A bed of particulate material, shown in general by the reference numeral 22 is disposed within the enclosure 10 and rests on a perforated plate 24 extending horizontally in the lower portion of the enclosure. The bed 22 can consist of a mixture of discrete particles of fuel material such as bituminous coal, and an adsorbent, such as limestone, for adsorbing the sulfur released by the combustion of the fuel material.
An air plenum 26 is provided immediately below the plate 24 and an inlet 28 is provided through the plenum for distributing pressurized air from an external source. Two partitions 30 and 32 are provided in the plenum 26 and divide the plenum into three sections 34, 36 and 38.
A pair of dampers 40 are adjustably mounted in the plenum section 34 and a pair of dampers 42 are adjustably mounted in the plenum section 36. The dampers 40 and 42 are of a conventional design and function to vary the flow rate of air (in terms of pounds per hour, or the like) through the plenum sections 34 and 36 respectively, with the dampers being set so that the flow rate through the section 36 is less than that through the section 38 and greater than that through the section 34, for reasons that will be explained in detail later.
An overbed feeder 44 extends through the front wall 12, receives particulate coal from inlet ducts or the like (not shown), and is adapted to feed the coal particles onto the upper surface of the bed 22. The feeder 44 can operate by gravity discharge or can be in the form of a spreader-type feeder or any other similar device. It is understood that a feeder can also be provided for discharging an adsorbent onto the bed 22, and would be constructed and arranged in a manner similar to the feeder 44.
A drain pipe 46 extends through the wall 14 and has an inlet end portion 46a that registers with the interior of the enclosure 10 in communication with the lower portion of the bed 22. The pipe 46 is thus adapted to receive the spent bed material as it migrates downwardly in the bed and functions to discharge the material from the enclosure 10 by gravity to a screw cooler, conveyor belt, or the like (not shown).
A plurality of air distributors, or nozzles, 50 communicate with the perforations through the plate 24, respectively, with each nozzle being in the form of a vertically disposed tubular member which is secured to the plate in any conventional manner, such as by bolting or welding, and which extends upwardly from the plate 24 for a predetermined distance into the bed 22. Air from the plenum 26 thus enters the lower end portions of the nozzles 50 and discharges from the upper end portions into the bed 22. The air ultimately rises in the enclosure 10 and discharges, along with the gaseous products of combustion, from an outlet (not shown) in the upper portion of the enclosure. The bed material extending above the nozzles is fluidized by the air as it takes part in combustion of fuel from the feeder 44. Also, a dormant layer of particulate material is formed around the vertical portions of the nozzles 50 which acts to insulate the plate 24 from the heat generated in the heat exchanger extending above the nozzles.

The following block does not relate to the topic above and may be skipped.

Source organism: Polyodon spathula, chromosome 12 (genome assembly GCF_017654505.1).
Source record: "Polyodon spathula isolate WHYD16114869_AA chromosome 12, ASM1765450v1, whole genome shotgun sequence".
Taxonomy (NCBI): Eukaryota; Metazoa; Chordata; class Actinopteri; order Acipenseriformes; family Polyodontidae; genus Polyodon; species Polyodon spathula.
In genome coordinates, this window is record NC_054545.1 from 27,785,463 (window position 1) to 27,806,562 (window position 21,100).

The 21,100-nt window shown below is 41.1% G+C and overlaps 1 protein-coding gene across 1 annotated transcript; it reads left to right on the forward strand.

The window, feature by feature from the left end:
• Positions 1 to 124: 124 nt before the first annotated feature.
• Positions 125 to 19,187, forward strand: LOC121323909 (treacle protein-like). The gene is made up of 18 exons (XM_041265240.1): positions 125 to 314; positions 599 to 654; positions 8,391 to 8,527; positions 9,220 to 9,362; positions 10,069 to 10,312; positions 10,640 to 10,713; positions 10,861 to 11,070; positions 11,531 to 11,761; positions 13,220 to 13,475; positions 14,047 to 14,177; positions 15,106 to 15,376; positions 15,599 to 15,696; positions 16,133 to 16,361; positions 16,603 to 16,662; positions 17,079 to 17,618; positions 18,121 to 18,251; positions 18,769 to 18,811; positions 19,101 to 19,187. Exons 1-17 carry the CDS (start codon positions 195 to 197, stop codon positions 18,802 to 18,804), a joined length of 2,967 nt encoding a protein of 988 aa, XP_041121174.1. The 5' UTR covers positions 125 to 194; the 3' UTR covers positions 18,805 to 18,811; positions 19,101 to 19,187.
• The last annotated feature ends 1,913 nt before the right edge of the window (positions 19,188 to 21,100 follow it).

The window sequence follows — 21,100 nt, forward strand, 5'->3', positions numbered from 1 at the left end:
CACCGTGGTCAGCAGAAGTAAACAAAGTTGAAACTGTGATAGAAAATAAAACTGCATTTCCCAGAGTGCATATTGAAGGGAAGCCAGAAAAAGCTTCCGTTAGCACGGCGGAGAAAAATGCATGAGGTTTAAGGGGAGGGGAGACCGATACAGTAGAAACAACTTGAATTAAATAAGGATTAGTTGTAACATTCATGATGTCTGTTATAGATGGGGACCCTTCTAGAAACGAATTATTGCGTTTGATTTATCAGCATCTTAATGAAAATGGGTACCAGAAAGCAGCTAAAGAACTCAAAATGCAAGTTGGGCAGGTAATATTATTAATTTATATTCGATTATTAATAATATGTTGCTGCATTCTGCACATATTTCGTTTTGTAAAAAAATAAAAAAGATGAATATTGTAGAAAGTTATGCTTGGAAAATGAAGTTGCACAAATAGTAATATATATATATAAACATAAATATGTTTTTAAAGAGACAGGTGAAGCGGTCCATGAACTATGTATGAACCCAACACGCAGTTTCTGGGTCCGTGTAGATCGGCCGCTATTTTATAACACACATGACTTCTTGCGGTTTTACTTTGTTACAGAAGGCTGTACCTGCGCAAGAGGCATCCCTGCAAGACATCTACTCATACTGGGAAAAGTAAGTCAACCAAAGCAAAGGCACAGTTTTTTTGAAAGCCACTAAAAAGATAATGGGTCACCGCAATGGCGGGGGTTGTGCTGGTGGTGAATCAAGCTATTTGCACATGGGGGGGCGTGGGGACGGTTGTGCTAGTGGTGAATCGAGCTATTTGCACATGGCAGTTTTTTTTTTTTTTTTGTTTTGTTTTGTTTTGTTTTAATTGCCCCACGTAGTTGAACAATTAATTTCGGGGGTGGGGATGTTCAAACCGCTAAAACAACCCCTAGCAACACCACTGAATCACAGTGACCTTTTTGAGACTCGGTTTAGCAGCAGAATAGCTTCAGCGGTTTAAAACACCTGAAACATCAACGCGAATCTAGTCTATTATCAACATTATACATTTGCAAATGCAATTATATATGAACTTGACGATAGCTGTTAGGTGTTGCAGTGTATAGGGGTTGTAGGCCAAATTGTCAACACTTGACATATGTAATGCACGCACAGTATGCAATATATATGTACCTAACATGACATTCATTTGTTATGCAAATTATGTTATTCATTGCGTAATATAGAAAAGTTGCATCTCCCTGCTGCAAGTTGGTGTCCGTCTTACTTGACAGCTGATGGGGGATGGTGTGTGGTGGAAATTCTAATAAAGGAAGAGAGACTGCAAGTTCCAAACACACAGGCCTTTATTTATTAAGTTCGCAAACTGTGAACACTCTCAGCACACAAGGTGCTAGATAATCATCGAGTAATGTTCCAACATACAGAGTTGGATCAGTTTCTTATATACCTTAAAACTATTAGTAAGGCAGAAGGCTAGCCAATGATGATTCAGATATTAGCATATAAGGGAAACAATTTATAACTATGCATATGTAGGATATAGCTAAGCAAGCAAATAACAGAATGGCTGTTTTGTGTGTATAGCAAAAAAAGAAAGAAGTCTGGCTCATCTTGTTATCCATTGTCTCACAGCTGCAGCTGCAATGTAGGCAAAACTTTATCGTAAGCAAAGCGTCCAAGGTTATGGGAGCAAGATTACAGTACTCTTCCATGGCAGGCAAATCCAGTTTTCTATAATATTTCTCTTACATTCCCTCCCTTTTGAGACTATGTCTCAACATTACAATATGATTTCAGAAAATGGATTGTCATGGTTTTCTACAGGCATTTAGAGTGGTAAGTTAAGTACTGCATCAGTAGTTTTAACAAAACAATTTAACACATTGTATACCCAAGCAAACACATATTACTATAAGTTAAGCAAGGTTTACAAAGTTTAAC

The nozzles 50 are evenly spaced across the plate 24 with the nozzles of each row being offset from the nozzles of an adjacent row. The flow rate of air from the plenum 26 to the nozzles 50 is varied by selectively controlling the position of the dampers 40 and 42 and, therefore, the flow rate through the plenum sections 34 and 36 respectively. More particularly, the dampers 34 and 36 are normally positioned approximately as shown in FIG. 1 with the flow rate through the section 34 being less than that through the section 36. Since the flow rate through the section 36, in turn, is less than that through the section 38 (which has no dampers), it can be appreciated that the flow rate of air passing through the nozzles 50 and into the bed 22 increases in a direction from left to right, as viewed in FIG. 1, or in a direction from the feeder 44 to the drain pipe 46. This induces a circulation of the bed material in a direction from the feeder 44 to the drain pipe 46 and thus insures superior distribution and mixing of the particulate material, as will be explained in greater detail later.
A bed light-off burner 52 is provided through the front wall 12 immediately above the plate 24 for initially lighting off the bed during startup in a conventional manner. A pair of horizontal headers 54 are connected in fluid communication with the tubes 18 forming the front wall 12 and the rear wall 14, respectively, and another pair of horizontal headers 56 are connected in fluid communication with the tubes 18 forming the sidewalls 16. It is understood that headers similar to the headers 54 and 56 are provided in communication with the upper ends of the walls 12, 14 and 16. As a result, a fluid to be heated can be sequentially or simultaneously passed through the walls 12, 13 and 16 to pick up the heat from the fluidized bed in a conventional manner.
In operation, pressurized air is introduced into the plenum inlet 28 and passes up through the plenum 26 and into the plenum sections 34, 36 and 38. The air flows upwardly through the plenum sections 34, 36 and 38 and into the nozzles 50 with the flow rate through the sections 34 and 36 being under control of the dampers 40 and 42, respectively. The air then passes through the nozzles 50 and discharges into the bed 22 at a plane above the plate of the plate 24. The dampers 40 and 42 are adjusted to the approximate relative positions shown so that the flow rate of air through the plenum section 34 is less than that through the section 36. Since there are no dampers in the section 38, it can be appreciated that the flow rate of the air introduced into the bed 22 increases, and the density of the bed particles decreases, in a direction from the front wall 12, where the feeder 44 is located to the rear wall 14, where the drain pipe 46 is located. As a result of this variation in density of the bed material across the bed, that portion of the particulate material in the bed 22 extending immediately above the nozzles 50 in the lower bed portion is fluidized in a manner to induce a circulation of the bed material from the feeder 44 towards the drain pipe 46, while the particulate material in the upper bed portion tends to circulate in an opposite direction as shown by the dashed flow arrow in FIG. 1.